Death Toll From Philippine Flash Floods Tops 1,000
ILIGAN, Philippines – The official death toll from last week's massive flash flooding in two southern Philippine cities topped 1,000 on Wednesday as authorities said they lost count of how many more were missing in one of the worst calamities to hit the coastal region.
The latest tally showed a total of 1,002 have been confirmed dead, including 650 in Cagayan de Oro and an additional 283 in nearby Iligan city, said Benito Ramos, head of the Civil Defense Office. The rest came from several other southern and central provinces.
A tropical storm swept through the area Friday night and unleashed flash floods in the middle of the night that caught most of the victims in their sleep.
"There were many lessons learned by the people who did not listen to national and local governments, but this is not the time to put the blame on them," Ramos told The Associated Press, adding that warnings by weather forecasters of an approaching storm went unheeded.
He said the government continues to be focused on retrieving the bodies, most of which are being pulled from the sea off Cagayan de Oro.
"We've lost count of the missing," he said.
President Benigno Aquino III declared a state of national calamity during a visit to the region Tuesday and promised the government "will do its best to prevent a repeat of this tragedy."
He said there would be an assessment of why so many people died and why those living along riverbanks and close to the coast -- most of them illegal settlers -- had not been moved to safety.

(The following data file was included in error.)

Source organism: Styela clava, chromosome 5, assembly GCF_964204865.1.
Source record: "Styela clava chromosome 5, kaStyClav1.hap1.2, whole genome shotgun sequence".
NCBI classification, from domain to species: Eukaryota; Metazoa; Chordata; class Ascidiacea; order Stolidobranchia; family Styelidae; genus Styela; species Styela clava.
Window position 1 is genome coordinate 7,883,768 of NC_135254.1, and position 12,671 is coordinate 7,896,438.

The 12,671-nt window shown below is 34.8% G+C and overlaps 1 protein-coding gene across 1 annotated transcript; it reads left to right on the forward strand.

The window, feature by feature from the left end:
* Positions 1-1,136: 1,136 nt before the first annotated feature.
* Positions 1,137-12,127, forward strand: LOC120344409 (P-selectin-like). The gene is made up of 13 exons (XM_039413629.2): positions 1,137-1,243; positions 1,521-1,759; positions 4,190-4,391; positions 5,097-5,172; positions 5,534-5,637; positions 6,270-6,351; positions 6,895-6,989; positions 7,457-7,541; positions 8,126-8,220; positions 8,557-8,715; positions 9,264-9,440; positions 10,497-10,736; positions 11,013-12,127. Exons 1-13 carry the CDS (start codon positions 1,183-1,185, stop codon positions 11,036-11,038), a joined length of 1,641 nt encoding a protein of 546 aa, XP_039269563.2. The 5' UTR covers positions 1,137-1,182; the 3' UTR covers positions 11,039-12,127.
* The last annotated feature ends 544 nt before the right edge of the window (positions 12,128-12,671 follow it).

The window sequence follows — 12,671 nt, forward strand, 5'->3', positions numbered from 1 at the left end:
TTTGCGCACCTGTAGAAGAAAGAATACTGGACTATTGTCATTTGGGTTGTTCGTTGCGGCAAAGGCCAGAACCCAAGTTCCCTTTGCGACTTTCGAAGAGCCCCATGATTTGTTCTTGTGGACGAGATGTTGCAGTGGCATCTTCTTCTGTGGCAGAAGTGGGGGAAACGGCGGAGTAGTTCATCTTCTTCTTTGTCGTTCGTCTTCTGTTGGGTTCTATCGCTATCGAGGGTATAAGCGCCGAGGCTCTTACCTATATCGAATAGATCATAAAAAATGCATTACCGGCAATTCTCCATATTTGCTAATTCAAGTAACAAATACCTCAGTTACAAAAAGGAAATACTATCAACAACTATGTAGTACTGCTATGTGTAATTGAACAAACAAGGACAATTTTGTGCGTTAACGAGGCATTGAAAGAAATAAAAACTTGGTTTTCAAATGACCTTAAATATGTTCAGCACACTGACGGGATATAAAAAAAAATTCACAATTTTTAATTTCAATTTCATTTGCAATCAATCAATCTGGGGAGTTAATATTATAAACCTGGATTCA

"I do not accept that everything had been done. I know that we can do more. We must determine what really happened," Aquino said. "Must this end in tragedy? We knew that (storm) was coming. There should have been efforts to avoid the destruction."
Authorities and grieving relatives have begun burying the dead.
People wept during funeral rites at the Iligan city cemetery, where soldiers carried the caskets of at least 38 victims Tuesday. Many wore masks to try to block the stench of decomposing bodies.
"We have to give the dead a decent burial," Mayor Lawrence Cruz said. He said authorities were using part of the cemetery's passageway to build tombs.
About 45,000 displaced were still crowded in evacuation centers as aid workers rushed in relief supplies. Lack of running water was a major concern.
UNICEF launched an appeal for $4.2 million to assist the victims and dispatched water bladders, hygiene kits and temporary pit latrines and mobile water units.